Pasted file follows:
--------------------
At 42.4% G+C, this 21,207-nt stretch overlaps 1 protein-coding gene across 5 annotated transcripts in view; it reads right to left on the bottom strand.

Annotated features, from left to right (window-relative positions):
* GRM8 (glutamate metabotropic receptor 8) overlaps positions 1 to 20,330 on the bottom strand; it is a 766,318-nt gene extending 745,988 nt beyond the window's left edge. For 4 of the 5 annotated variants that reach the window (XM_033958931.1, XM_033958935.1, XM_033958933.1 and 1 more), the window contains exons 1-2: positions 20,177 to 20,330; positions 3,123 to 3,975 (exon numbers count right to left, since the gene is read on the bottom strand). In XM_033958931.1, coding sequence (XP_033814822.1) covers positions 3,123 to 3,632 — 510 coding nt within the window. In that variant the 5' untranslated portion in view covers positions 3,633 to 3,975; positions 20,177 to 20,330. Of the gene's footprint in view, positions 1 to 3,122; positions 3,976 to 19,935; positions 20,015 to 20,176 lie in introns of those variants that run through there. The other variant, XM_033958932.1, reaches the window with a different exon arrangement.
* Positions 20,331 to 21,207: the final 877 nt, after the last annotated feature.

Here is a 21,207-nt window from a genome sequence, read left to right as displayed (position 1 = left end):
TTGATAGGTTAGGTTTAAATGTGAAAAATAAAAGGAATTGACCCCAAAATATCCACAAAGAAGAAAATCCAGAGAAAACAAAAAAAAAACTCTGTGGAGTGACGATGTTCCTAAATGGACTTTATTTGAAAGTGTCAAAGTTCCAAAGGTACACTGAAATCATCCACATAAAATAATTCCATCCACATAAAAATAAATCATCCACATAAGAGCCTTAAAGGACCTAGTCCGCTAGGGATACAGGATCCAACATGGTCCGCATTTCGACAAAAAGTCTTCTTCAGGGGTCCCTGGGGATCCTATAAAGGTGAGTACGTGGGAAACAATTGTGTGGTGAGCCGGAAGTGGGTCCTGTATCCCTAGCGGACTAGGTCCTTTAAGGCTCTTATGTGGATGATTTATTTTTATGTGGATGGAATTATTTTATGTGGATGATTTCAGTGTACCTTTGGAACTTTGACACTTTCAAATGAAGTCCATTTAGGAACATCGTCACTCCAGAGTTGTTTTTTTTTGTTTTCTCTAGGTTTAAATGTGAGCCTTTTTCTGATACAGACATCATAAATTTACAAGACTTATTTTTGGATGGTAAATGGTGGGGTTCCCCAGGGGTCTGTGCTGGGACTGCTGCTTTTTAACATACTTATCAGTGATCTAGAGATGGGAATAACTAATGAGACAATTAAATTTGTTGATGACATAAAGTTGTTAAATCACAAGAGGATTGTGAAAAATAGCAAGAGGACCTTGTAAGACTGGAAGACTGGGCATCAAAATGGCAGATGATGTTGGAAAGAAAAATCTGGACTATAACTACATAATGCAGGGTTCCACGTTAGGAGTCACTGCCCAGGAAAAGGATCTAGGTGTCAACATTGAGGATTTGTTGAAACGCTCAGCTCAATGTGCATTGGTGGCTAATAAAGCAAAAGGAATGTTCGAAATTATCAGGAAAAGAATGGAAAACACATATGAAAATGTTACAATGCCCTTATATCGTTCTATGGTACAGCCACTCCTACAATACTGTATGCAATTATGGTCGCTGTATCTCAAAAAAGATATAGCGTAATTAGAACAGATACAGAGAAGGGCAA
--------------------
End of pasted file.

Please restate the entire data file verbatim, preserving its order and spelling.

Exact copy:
At 42.4% G+C, this 21,207-nt stretch overlaps 1 protein-coding gene across 5 annotated transcripts in view; it reads right to left on the bottom strand.

Annotated features, from left to right (window-relative positions):
* GRM8 (glutamate metabotropic receptor 8) overlaps positions 1 to 20,330 on the bottom strand; it is a 766,318-nt gene extending 745,988 nt beyond the window's left edge. For 4 of the 5 annotated variants that reach the window (XM_033958931.1, XM_033958935.1, XM_033958933.1 and 1 more), the window contains exons 1-2: positions 20,177 to 20,330; positions 3,123 to 3,975 (exon numbers count right to left, since the gene is read on the bottom strand). In XM_033958931.1, coding sequence (XP_033814822.1) covers positions 3,123 to 3,632 — 510 coding nt within the window. In that variant the 5' untranslated portion in view covers positions 3,633 to 3,975; positions 20,177 to 20,330. Of the gene's footprint in view, positions 1 to 3,122; positions 3,976 to 19,935; positions 20,015 to 20,176 lie in introns of those variants that run through there. The other variant, XM_033958932.1, reaches the window with a different exon arrangement.
* Positions 20,331 to 21,207: the final 877 nt, after the last annotated feature.

Here is a 21,207-nt window from a genome sequence, read left to right as displayed (position 1 = left end):
TTGATAGGTTAGGTTTAAATGTGAAAAATAAAAGGAATTGACCCCAAAATATCCACAAAGAAGAAAATCCAGAGAAAACAAAAAAAAAACTCTGTGGAGTGACGATGTTCCTAAATGGACTTTATTTGAAAGTGTCAAAGTTCCAAAGGTACACTGAAATCATCCACATAAAATAATTCCATCCACATAAAAATAAATCATCCACATAAGAGCCTTAAAGGACCTAGTCCGCTAGGGATACAGGATCCAACATGGTCCGCATTTCGACAAAAAGTCTTCTTCAGGGGTCCCTGGGGATCCTATAAAGGTGAGTACGTGGGAAACAATTGTGTGGTGAGCCGGAAGTGGGTCCTGTATCCCTAGCGGACTAGGTCCTTTAAGGCTCTTATGTGGATGATTTATTTTTATGTGGATGGAATTATTTTATGTGGATGATTTCAGTGTACCTTTGGAACTTTGACACTTTCAAATGAAGTCCATTTAGGAACATCGTCACTCCAGAGTTGTTTTTTTTTGTTTTCTCTAGGTTTAAATGTGAGCCTTTTTCTGATACAGACATCATAAATTTACAAGACTTATTTTTGGATGGTAAATGGTGGGGTTCCCCAGGGGTCTGTGCTGGGACTGCTGCTTTTTAACATACTTATCAGTGATCTAGAGATGGGAATAACTAATGAGACAATTAAATTTGTTGATGACATAAAGTTGTTAAATCACAAGAGGATTGTGAAAAATAGCAAGAGGACCTTGTAAGACTGGAAGACTGGGCATCAAAATGGCAGATGATGTTGGAAAGAAAAATCTGGACTATAACTACATAATGCAGGGTTCCACGTTAGGAGTCACTGCCCAGGAAAAGGATCTAGGTGTCAACATTGAGGATTTGTTGAAACGCTCAGCTCAATGTGCATTGGTGGCTAATAAAGCAAAAGGAATGTTCGAAATTATCAGGAAAAGAATGGAAAACACATATGAAAATGTTACAATGCCCTTATATCGTTCTATGGTACAGCCACTCCTACAATACTGTATGCAATTATGGTCGCTGTATCTCAAAAAAGATATAGCGTAATTAGAACAGATACAGAGAAGGGCAA